A report by the North's Police Ombudsman, due to be published next month, is expected to cause embarrassment to the British government, the Catholic Church and the police.
The Ombudsman, Nuala O'Loan, has been investigating allegations that after nine people died in the Claudy bombing in1972, senior figures from the Catholic Church, the British government and the RUC conspired to move one of the potential suspects, a Catholic priest, from the jurisdiction.
Three car bombs went off without warning and killed nine local people in July 1972.
Five of the victims were Catholics, four were Protestants.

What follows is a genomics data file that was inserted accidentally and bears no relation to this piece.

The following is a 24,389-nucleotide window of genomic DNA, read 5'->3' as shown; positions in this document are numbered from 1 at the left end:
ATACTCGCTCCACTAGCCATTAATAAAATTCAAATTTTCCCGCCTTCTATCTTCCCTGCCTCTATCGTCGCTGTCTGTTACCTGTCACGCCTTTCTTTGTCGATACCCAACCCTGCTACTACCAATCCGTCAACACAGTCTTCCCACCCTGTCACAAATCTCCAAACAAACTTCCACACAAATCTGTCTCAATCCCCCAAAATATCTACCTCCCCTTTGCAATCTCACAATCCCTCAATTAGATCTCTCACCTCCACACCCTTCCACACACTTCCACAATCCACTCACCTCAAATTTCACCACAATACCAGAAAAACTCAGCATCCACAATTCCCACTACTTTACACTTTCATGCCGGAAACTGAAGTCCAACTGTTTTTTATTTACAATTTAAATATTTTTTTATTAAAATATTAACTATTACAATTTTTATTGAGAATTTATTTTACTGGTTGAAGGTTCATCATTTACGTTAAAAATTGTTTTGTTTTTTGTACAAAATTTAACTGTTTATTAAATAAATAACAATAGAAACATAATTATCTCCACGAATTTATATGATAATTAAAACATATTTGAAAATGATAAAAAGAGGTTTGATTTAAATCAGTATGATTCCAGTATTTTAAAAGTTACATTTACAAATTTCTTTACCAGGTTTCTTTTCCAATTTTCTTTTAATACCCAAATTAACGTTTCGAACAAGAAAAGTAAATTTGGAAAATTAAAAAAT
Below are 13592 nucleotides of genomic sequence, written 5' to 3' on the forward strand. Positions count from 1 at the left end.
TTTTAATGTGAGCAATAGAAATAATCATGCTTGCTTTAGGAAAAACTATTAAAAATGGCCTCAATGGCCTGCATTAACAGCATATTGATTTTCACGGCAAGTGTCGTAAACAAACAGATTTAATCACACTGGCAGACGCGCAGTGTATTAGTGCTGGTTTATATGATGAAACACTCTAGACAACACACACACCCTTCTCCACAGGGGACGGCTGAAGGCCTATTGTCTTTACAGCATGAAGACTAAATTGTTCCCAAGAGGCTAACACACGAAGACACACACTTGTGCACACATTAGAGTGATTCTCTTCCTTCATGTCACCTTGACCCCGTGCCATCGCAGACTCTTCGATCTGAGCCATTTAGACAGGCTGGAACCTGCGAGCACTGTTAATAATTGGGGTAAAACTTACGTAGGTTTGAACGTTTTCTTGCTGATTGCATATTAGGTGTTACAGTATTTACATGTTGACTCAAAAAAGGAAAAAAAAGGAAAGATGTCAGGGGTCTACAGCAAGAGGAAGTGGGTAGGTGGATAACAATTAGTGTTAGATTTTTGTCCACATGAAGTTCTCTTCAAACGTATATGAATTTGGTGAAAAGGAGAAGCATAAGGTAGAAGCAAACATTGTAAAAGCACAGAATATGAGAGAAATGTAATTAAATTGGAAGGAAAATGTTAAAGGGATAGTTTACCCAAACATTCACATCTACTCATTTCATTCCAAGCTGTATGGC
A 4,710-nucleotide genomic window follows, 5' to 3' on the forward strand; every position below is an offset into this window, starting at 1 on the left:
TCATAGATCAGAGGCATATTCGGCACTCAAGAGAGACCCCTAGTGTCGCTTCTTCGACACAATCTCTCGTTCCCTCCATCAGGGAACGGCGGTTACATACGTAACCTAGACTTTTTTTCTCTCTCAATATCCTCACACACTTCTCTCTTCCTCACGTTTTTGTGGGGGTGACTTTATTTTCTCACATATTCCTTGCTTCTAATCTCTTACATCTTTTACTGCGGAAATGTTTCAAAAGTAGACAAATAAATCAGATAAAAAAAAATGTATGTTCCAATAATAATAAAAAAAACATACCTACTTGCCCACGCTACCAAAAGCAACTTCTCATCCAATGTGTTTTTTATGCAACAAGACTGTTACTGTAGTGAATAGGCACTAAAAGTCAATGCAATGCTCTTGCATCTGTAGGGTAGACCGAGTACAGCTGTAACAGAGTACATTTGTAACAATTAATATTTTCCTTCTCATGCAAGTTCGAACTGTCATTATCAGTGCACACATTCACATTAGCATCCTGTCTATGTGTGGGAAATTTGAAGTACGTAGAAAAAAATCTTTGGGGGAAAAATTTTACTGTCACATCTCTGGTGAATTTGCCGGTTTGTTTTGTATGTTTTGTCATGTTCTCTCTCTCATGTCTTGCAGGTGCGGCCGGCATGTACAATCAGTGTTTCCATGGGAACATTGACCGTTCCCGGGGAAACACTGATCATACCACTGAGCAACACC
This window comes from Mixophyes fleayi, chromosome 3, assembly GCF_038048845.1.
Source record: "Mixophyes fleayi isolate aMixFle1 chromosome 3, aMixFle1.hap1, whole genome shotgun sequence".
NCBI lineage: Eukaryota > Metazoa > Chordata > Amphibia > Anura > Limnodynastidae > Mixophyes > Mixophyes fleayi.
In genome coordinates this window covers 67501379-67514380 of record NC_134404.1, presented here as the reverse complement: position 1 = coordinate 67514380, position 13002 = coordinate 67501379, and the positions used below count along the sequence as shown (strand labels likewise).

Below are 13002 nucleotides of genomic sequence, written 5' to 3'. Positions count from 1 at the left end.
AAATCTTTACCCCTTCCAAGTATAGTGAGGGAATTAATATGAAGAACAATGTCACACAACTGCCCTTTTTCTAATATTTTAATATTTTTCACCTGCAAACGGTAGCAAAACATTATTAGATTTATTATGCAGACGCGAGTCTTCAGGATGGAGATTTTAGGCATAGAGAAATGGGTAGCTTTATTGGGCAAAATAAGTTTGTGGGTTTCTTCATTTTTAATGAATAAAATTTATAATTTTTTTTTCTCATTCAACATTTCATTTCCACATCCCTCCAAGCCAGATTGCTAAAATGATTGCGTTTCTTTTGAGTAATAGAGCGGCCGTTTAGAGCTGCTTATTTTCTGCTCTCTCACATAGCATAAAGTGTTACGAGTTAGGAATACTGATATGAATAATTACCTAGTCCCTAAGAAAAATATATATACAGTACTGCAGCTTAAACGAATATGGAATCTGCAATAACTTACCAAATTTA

Although nobody has ever been charged with the crime, the IRA in south Derry is blamed.
It was said at the time that because of a broken telephone exchange in Dungiven, the bombers failed to relay a warning.
Four years ago some of those injured in the bombs received a letter alleging that a Catholic priest had played in a crucial role in the bombings.
The PSNI revisited the file and the Police Ombudsman also became involved.
Next month she will publish her report.
RTÉ News understands that Nuala O'Loan may conclude that the Catholic Church, the then RUC and the British government did indeed conspire to move a potential suspect from the jurisdiction.
That man was Fr James Chesney, who was a Catholic curate in the nearby village of Desertmartin at the time. He later moved to the Republic and died there in 1980.
Mrs O'Loan has refused to comment on her report prior to its publication.